The Paul Page: Dedicated to the New Perspective on Paul


Well… I think my summer reading list is out:

“Over the last three decades, a revolutionary breakthrough in New Testament scholarship has been rocking the academic Christian world. The scholars at the forefront of the revolution — E.P. Sanders, James D.G. Dunn, N.T. Wright, and others — have been pioneering a new approach to the letters of the first-century apostle to the Gentiles, Paul of Tarsus.

These Protestants are engaging first-century Judaism on its own terms, not in the context of the Protestant-Catholic debates of the sixteenth century. The result: A new historical perspective on the meaning of Paul’s polemic against the Judaizers which occupies so much of his recorded correspondence.

What is this new perspective? At its core is the recognition that Judaism is not a religion of self-righteousness whereby humankind seeks to merit salvation before God. Paul’s argument with the Judaizers was not about Christian grace versus Jewish legalism. His argument was rather about the status of Gentiles in the church. Paul’s doctrine of justification, therefore, had far more to do with Jewish-Gentile issues than with questions of the individual’s status before God.”

Having had the chance to study with Richard Hayes in seminary, and being influenced by his own thinking on this subject, I find this developing theological line of inquiry very interesting.

Thanks to Stand Firm for the pointer!

Read the rest here: The Paul Page: Dedicated to the New Perspective on Paul

The Author

Episcopal bishop, dad, astronomer, erstwhile dancer...


  1. I recommend Francis Watson’s “Paul and the Hermeneutics of Faith”, a heavy read, but the only one that I’ve seen place Paul within a huge Jewish context alongside the Qumran texts, etc., though JT Sanders, whom I studied under, has done some of this as well.
    I’m not so sure that these two, the Gentile-Jewish question and individual status before God, are so neatly separable.
    Personally, I find all of these scholars interesting until the get to the Great Unpleasantness and then a knee jerk response comes into play that makes clear that our scholarship is never simply pure reason.

  2. Thanks Christopher. I’ll add Watson’s work to the pile.
    I was quite impressed with Martyn’s commentary on Galatians that I used as the primary text for the Lenten bible study here. So too were the people who took the class… I thought Martyn did an excellent job of doing what you describe, putting Paul’s thinking firmly into Jewish contexts – especially in the analysis of who Paul’s argument uses Jewish forms in a way that defeat’s the arguments of the “Circumcision Party” that he’s railing against.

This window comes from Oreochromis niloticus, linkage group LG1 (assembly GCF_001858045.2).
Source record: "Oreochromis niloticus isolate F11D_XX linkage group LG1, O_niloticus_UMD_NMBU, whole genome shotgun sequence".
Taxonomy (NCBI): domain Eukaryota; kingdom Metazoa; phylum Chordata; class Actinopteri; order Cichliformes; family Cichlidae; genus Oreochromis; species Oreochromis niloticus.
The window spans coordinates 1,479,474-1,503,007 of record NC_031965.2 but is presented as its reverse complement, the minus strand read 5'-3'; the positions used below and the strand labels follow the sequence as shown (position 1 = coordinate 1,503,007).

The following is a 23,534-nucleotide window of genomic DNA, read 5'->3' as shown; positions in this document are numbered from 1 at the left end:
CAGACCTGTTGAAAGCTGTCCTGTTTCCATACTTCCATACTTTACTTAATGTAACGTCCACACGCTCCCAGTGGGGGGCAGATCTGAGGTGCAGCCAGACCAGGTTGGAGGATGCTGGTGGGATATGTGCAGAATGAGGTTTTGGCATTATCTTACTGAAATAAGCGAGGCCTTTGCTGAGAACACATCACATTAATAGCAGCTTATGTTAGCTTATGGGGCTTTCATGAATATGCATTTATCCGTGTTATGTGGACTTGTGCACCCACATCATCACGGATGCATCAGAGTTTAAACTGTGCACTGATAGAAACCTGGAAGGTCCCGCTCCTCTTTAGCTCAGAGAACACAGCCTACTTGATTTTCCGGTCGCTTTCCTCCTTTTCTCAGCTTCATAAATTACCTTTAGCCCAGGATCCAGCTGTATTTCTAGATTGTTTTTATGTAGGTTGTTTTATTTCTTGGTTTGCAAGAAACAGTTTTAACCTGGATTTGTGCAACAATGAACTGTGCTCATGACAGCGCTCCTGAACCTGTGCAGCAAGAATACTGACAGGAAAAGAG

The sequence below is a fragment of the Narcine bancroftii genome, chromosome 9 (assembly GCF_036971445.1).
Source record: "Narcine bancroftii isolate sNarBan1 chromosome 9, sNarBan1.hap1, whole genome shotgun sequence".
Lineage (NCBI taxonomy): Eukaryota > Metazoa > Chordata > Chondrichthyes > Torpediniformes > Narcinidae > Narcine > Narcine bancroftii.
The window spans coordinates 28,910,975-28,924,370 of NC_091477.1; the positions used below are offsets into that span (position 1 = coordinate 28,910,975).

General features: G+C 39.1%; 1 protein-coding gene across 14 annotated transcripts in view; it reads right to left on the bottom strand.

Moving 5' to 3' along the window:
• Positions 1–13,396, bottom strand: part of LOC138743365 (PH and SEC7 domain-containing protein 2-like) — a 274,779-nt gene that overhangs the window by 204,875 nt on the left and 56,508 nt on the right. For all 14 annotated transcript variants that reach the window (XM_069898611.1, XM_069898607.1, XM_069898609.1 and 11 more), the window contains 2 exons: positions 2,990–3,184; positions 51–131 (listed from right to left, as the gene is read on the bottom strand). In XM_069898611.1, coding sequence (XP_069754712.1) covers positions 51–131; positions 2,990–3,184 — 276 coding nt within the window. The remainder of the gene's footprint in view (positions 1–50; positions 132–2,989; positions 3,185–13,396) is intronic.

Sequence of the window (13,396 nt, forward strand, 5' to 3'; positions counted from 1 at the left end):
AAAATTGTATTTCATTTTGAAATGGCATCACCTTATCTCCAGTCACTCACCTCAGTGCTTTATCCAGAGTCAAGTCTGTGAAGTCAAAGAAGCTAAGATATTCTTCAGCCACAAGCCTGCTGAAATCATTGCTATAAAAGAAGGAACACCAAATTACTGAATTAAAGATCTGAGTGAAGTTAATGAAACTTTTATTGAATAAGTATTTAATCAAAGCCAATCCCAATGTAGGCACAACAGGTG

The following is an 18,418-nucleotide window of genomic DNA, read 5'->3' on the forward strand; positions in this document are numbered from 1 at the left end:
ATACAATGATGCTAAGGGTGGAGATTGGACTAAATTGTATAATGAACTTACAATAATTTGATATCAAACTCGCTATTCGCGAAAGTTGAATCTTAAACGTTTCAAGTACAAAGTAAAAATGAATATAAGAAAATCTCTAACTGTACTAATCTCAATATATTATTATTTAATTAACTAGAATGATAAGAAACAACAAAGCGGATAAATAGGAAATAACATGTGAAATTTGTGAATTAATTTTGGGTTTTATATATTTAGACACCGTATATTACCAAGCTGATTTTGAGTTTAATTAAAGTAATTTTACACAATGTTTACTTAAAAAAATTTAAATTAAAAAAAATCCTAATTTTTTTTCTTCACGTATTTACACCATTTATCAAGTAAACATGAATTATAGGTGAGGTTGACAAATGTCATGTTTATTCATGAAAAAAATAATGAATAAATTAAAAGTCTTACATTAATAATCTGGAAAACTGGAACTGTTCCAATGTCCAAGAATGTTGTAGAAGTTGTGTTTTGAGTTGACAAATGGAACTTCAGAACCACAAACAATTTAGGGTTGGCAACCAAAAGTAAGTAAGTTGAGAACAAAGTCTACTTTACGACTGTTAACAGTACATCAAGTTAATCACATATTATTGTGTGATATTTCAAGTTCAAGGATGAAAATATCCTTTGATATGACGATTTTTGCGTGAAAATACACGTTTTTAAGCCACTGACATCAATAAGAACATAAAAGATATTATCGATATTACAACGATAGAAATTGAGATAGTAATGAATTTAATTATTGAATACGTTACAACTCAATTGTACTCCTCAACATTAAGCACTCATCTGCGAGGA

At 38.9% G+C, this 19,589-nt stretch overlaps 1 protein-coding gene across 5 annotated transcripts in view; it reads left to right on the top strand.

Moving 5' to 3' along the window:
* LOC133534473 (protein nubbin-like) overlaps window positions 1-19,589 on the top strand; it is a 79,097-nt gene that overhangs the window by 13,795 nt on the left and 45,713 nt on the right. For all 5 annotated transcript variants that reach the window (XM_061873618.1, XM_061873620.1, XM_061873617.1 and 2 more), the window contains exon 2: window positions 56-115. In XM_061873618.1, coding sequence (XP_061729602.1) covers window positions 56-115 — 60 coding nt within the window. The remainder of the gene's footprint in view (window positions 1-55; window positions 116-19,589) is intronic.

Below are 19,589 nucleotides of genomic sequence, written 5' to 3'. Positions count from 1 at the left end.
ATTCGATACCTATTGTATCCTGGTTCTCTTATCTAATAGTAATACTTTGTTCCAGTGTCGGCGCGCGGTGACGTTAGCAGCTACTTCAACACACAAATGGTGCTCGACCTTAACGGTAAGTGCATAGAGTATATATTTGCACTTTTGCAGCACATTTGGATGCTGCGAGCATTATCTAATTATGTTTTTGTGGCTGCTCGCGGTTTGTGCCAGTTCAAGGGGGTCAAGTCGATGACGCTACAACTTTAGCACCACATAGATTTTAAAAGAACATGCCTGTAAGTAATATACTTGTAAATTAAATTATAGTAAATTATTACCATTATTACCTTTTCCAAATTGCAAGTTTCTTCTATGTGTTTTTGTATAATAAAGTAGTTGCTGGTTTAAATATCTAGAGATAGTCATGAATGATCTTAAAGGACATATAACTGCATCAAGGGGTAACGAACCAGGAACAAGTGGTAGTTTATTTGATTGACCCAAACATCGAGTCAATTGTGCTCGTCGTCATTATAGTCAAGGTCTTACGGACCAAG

And yes – I find your observation about knee-jerk responses particularly true with Wright. So much of what he says is incredibly helpful. But then…
    Of course I suppose he could accuse me of doing the same thing that he does.
    The good news I guess is that such “blindness” is not unique to theologians. Some of the greatest astronomers and physicists have some pretty extraordinarily stupid ideas that they defend with just as much passion as they do the seminal ideas of theirs that redefined their fields. Perhaps we all get to be right just some of the time. And our reputations are made on the instances when we are found to be correct in-spite of ourselves. Grin.

  3. I’ve also heard some good things about Garry Wills’ latest book, which some have described as an effort to “rehabilitate Paul.” (I think this is the one.)
    I love the things I’ve read by Wills – his book on the Rosary is really fascinating – although they are not really theology, I suppose.

  4. I read Wills’ book a couple of months ago. It’s a decent read, but as you point out bls, it’s really written for the mass market.

  5. Well, nothing wrong with that. Lots of us are part of the mass!
    I really do think it’s good to have something to read from somebody who’s devout and accessible at the same time; his book on the Rosary actually touched on many other topics, and I read things there I’ve never seen anywhere else.

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